On February 12, 2016, amidst RI Music Hall of Fame’s (RIMHOF) displays of some of the state’s most talented musicians, they announced eight new inductees to be added to the club of “the greats.”
The new inductees, Greg Abate, Frankie Carle, Bill Harley, Carl Henry, Carol Sloane, Sugar Ray & The Bluetones, Richard Walton, and The Young Adults have all released multiple albums. With work in different genres and forms ranging from Abate’s Be-bop saxophone to Sloane’s contemporary jazz vocals to Bill Harley’s children’s music, each have made their own mark in the music world beyond Rhode Island. Displays highlighting their accomplishments will be installed along the brick walls of Pawtucket’s Hope Artiste Village, in RIMHOF’s museum space.
The Vice Chair of the RIMHOF, Rick Bellaire, read through the names and accomplishments of the musicians to a crowd of about 60 people. As their names were called, each recipient stood in their seats, raised a hand or gave a subtle nod of the head. Bonita Flanders of The Motels was handed flowers from the person sitting next to her, waiting patiently with the bouquet on their lap. Sugar Ray and the Bluetones dressed up in jackets and suits, as did many other inductees, and after the ceremony, they took photos together in the corridor where their pictures would soon be displayed.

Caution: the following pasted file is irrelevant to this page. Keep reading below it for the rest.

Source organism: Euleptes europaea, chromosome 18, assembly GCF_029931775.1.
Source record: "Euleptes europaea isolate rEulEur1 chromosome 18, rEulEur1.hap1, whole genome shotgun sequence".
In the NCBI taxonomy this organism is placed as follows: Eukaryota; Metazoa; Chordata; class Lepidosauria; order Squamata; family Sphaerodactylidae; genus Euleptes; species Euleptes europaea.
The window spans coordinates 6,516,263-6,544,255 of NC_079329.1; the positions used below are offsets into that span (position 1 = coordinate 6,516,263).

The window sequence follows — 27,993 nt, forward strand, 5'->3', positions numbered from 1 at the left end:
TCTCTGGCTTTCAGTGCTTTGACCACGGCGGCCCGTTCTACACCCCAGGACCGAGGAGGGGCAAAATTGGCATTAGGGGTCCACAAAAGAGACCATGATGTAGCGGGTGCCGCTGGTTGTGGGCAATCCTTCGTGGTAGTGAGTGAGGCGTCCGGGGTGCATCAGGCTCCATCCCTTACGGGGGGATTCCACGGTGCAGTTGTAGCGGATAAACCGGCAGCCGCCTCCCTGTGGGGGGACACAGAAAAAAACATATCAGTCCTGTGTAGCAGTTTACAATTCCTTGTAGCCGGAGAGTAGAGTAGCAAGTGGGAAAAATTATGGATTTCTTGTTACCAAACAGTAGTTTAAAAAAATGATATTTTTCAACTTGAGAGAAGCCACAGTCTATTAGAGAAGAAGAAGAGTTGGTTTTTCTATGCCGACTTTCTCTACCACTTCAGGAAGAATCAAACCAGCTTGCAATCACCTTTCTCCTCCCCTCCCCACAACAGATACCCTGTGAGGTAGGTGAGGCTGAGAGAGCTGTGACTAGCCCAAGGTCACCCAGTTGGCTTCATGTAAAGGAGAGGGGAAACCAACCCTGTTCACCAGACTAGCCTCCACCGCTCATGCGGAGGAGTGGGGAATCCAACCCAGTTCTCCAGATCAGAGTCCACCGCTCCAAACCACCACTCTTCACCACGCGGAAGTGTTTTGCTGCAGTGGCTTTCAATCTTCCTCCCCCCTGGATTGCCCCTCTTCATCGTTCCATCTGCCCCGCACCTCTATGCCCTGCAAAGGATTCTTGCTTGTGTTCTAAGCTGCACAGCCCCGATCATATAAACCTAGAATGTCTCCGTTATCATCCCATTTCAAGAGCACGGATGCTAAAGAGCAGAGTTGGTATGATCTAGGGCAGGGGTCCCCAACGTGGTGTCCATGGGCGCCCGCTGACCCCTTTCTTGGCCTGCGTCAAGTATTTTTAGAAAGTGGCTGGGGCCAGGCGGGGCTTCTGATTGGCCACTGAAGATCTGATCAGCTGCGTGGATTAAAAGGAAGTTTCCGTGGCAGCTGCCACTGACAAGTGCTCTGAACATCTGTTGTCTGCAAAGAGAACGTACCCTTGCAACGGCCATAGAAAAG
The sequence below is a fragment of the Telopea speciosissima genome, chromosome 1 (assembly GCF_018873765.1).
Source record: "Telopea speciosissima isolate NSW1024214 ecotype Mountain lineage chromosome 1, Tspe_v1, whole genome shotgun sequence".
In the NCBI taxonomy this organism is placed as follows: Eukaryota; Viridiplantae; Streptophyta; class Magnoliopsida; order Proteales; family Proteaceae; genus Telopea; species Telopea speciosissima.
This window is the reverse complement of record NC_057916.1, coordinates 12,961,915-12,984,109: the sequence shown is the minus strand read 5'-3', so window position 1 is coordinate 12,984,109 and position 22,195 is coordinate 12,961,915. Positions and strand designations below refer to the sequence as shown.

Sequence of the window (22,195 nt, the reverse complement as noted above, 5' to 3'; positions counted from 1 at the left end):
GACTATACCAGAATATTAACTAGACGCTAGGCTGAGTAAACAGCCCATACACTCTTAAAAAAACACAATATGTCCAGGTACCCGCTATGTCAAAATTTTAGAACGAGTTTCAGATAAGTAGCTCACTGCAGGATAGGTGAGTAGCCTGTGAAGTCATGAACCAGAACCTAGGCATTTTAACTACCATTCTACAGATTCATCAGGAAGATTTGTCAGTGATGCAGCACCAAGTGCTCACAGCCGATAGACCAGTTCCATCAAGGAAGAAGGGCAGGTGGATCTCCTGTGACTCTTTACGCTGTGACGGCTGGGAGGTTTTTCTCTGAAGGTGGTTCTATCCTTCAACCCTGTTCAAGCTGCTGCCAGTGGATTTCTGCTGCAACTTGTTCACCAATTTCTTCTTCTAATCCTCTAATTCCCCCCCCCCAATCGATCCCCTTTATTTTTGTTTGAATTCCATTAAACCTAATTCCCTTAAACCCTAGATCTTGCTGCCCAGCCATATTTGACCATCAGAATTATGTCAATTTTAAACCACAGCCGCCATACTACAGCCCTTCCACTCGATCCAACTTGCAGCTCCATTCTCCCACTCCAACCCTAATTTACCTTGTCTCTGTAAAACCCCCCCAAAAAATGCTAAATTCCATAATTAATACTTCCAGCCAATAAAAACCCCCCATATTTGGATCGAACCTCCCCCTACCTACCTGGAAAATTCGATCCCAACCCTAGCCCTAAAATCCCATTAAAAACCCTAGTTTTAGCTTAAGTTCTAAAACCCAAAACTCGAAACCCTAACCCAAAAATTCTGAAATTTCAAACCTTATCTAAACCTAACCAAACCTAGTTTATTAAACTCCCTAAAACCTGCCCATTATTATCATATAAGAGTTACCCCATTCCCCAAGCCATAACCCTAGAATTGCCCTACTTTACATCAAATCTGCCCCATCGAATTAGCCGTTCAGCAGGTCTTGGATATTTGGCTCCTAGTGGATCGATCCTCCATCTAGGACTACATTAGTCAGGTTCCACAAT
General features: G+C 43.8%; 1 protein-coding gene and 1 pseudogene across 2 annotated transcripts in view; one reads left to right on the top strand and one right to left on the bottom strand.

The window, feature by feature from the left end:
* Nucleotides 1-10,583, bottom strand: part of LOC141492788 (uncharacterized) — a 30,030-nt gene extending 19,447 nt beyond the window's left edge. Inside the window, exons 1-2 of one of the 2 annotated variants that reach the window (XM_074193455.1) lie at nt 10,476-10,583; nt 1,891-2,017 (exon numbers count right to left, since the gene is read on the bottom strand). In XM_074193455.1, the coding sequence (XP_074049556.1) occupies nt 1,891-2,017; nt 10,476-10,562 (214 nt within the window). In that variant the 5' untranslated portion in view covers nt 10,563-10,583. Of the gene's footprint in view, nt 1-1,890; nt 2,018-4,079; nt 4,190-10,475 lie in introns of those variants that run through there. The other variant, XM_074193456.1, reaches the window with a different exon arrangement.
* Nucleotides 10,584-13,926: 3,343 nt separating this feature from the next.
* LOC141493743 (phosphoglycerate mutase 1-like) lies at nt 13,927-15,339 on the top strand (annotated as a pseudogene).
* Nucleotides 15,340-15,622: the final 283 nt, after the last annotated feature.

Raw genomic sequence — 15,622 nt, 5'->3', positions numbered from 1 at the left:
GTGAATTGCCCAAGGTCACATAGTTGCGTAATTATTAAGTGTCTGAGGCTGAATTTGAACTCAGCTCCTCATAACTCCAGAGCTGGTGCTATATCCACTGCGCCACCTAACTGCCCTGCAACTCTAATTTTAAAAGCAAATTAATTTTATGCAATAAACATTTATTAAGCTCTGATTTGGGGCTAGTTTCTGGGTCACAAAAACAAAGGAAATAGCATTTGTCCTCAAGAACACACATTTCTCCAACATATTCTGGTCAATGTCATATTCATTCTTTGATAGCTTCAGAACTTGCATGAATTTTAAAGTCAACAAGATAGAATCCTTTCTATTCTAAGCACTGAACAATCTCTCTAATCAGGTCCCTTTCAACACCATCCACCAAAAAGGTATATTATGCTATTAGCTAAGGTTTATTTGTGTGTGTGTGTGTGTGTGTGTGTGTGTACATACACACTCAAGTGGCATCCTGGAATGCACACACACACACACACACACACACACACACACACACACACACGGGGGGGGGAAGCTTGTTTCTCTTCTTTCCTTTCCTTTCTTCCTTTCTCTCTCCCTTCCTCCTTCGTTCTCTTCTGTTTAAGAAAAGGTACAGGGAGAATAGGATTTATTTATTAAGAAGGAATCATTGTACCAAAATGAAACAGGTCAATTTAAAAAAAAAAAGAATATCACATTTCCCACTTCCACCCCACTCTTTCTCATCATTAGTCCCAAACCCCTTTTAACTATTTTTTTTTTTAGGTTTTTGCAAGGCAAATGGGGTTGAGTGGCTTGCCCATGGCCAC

There was no elaborate stage or grand wooden podium, and Bellaire’s speech was held up, fittingly, by a music stand. A dignified announcement ceremony with Rhode Island charm, and only a precursor to the larger induction ceremonies that will take place on April 21 and April 24, with accompanying concerts at The Met and Chan’s.
To be inducted to the Hall of Fame, one of the biggest criteria is making a musical splash beyond the Ocean State. Bellaire explains how many people know the musicians who are being inducted, but don’t realize they are from Rhode Island, or don’t realize how significant they are in the larger music world. It’s about “staking our claim in the hierarchy of the great artists,” he said.
And the RIMHOF is setting out to do more than put pictures on a wall. With previous inductees coming back to celebrate the new ones, they are hoping to create a strengthened sense of musical community, says Chair of RIMHOF, Robert Billington. Dave Goldstein, Co-Founder of RIMHOF, explains that the displays are only the most outward expression of the work they’re doing. They also archive and collect material that is getting lost, and are hoping to leverage the attention around the Hall of Fame to create other initiatives to help the music community.
It is only the 4th year of the RIMHOF, and looking forward, Billington says they would love to move to their own building, and create three-dimensional displays to celebrate the artists and the music more permanently.
For now, Bill Harley says, with a smile, that he looks forward to coming to the farmers market to stand casually in front of his display, and wait for someone to notice.